Organisations, for the most part, are staffed by people who want to do the right thing to do their job to the best of their ability. In the course of doing their job, they sometimes encounter problems in getting things done. What happens when problems are encountered, largely determines whether or not an organisation has a culture of accountability.
In certain organizations there is an absence of true accountability, as such decline in results are often accepted as long as there appears to be a suitable reason or excuse in not completing the required tasks, examples being conflicting priorities, lack of resources and co-operation.
Even though this seems to be a small problem, it is not as it appears. Failing to deliver suitable results can have significant consequences for the business.
In an organisation with a true culture of accountability, it is understood and expected, that it is never OK that something couldn’t be delivered because problems were encountered. In a culture of accountability, people:
1. Make their best effort to deliver on time and to cost and quality requirements.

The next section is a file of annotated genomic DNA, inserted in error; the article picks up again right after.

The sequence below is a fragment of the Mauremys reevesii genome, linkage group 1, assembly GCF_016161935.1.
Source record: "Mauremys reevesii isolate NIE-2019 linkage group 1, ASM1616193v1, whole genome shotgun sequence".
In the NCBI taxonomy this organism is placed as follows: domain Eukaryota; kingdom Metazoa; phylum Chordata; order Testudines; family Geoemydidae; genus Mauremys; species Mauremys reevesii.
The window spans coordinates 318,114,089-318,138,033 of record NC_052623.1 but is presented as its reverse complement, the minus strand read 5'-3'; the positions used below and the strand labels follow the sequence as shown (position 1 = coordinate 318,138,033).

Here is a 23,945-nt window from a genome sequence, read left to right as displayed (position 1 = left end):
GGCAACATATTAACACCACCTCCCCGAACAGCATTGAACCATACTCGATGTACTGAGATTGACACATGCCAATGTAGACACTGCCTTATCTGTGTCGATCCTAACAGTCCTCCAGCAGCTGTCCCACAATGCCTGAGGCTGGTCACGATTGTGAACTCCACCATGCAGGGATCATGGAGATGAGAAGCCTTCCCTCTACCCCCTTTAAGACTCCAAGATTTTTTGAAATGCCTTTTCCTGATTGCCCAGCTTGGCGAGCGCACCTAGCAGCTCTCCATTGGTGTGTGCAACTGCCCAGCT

2. Anticipate problems up front and work with their managers to solve or manage them.
3. Immediately advise their manager if unanticipated problems arise, so that they can be solved or managed.
In an organisation where true accountability exists
- Work never has to be redone
- Less time is spent following up overdue work
- The resources, information and data required are always available when needed
- The quality of work always meets the standards required and at times may exceed
- Work is always done on time in order to meet deadlines
Such an organisation would have a significant competitive advantage in the marketplace through its ability to deliver quality, reliable products or service to its clients, while operating with maximum productivity and minimum cost. A by-product of such a culture would also be that staff would be highly motivated, satisfied with their work outcomes and strongly supported by their managers.